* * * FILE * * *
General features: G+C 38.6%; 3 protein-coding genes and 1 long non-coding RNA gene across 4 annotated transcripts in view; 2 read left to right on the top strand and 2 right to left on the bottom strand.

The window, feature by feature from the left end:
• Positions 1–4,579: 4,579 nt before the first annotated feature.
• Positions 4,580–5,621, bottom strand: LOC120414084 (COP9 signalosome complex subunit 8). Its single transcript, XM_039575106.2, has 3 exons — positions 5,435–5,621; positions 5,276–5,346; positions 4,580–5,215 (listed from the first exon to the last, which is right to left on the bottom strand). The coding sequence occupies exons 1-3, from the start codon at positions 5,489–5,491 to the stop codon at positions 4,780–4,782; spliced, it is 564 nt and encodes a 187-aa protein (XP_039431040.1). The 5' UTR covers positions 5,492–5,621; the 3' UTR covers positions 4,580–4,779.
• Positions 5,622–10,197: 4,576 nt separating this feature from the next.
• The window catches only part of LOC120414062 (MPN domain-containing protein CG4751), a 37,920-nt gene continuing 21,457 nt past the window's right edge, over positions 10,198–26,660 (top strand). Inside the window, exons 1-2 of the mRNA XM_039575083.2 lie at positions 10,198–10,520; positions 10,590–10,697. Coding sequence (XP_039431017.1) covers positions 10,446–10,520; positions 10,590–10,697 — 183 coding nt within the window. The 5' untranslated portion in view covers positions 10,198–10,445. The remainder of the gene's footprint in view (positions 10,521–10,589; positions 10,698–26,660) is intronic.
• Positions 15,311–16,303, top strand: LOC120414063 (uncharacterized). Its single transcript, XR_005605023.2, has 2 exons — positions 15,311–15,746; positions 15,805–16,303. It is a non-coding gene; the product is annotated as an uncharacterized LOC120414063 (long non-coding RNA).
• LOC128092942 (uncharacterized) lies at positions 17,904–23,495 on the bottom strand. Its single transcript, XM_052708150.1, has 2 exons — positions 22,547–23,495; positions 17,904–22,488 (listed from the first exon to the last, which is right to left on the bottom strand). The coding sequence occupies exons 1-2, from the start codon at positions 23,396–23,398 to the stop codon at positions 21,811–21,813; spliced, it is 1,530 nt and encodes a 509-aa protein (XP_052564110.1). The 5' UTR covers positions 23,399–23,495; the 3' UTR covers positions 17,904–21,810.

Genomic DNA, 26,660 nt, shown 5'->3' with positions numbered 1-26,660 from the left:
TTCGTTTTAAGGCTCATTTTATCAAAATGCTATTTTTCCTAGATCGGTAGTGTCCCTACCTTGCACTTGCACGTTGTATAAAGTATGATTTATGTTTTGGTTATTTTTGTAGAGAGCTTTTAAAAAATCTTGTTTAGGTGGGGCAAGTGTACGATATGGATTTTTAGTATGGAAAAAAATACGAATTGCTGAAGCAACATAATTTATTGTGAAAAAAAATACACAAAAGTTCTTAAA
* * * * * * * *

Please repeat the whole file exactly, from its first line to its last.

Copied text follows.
General features: G+C 38.6%; 3 protein-coding genes and 1 long non-coding RNA gene across 4 annotated transcripts in view; 2 read left to right on the top strand and 2 right to left on the bottom strand.

The window, feature by feature from the left end:
• Positions 1–4,579: 4,579 nt before the first annotated feature.
• Positions 4,580–5,621, bottom strand: LOC120414084 (COP9 signalosome complex subunit 8). Its single transcript, XM_039575106.2, has 3 exons — positions 5,435–5,621; positions 5,276–5,346; positions 4,580–5,215 (listed from the first exon to the last, which is right to left on the bottom strand). The coding sequence occupies exons 1-3, from the start codon at positions 5,489–5,491 to the stop codon at positions 4,780–4,782; spliced, it is 564 nt and encodes a 187-aa protein (XP_039431040.1). The 5' UTR covers positions 5,492–5,621; the 3' UTR covers positions 4,580–4,779.
• Positions 5,622–10,197: 4,576 nt separating this feature from the next.
• The window catches only part of LOC120414062 (MPN domain-containing protein CG4751), a 37,920-nt gene continuing 21,457 nt past the window's right edge, over positions 10,198–26,660 (top strand). Inside the window, exons 1-2 of the mRNA XM_039575083.2 lie at positions 10,198–10,520; positions 10,590–10,697. Coding sequence (XP_039431017.1) covers positions 10,446–10,520; positions 10,590–10,697 — 183 coding nt within the window. The 5' untranslated portion in view covers positions 10,198–10,445. The remainder of the gene's footprint in view (positions 10,521–10,589; positions 10,698–26,660) is intronic.
• Positions 15,311–16,303, top strand: LOC120414063 (uncharacterized). Its single transcript, XR_005605023.2, has 2 exons — positions 15,311–15,746; positions 15,805–16,303. It is a non-coding gene; the product is annotated as an uncharacterized LOC120414063 (long non-coding RNA).
• LOC128092942 (uncharacterized) lies at positions 17,904–23,495 on the bottom strand. Its single transcript, XM_052708150.1, has 2 exons — positions 22,547–23,495; positions 17,904–22,488 (listed from the first exon to the last, which is right to left on the bottom strand). The coding sequence occupies exons 1-2, from the start codon at positions 23,396–23,398 to the stop codon at positions 21,811–21,813; spliced, it is 1,530 nt and encodes a 509-aa protein (XP_052564110.1). The 5' UTR covers positions 23,399–23,495; the 3' UTR covers positions 17,904–21,810.

Genomic DNA, 26,660 nt, shown 5'->3' with positions numbered 1-26,660 from the left:
TTCGTTTTAAGGCTCATTTTATCAAAATGCTATTTTTCCTAGATCGGTAGTGTCCCTACCTTGCACTTGCACGTTGTATAAAGTATGATTTATGTTTTGGTTATTTTTGTAGAGAGCTTTTAAAAAATCTTGTTTAGGTGGGGCAAGTGTACGATATGGATTTTTAGTATGGAAAAAAATACGAATTGCTGAAGCAACATAATTTATTGTGAAAAAAAATACACAAAAGTTCTTAAA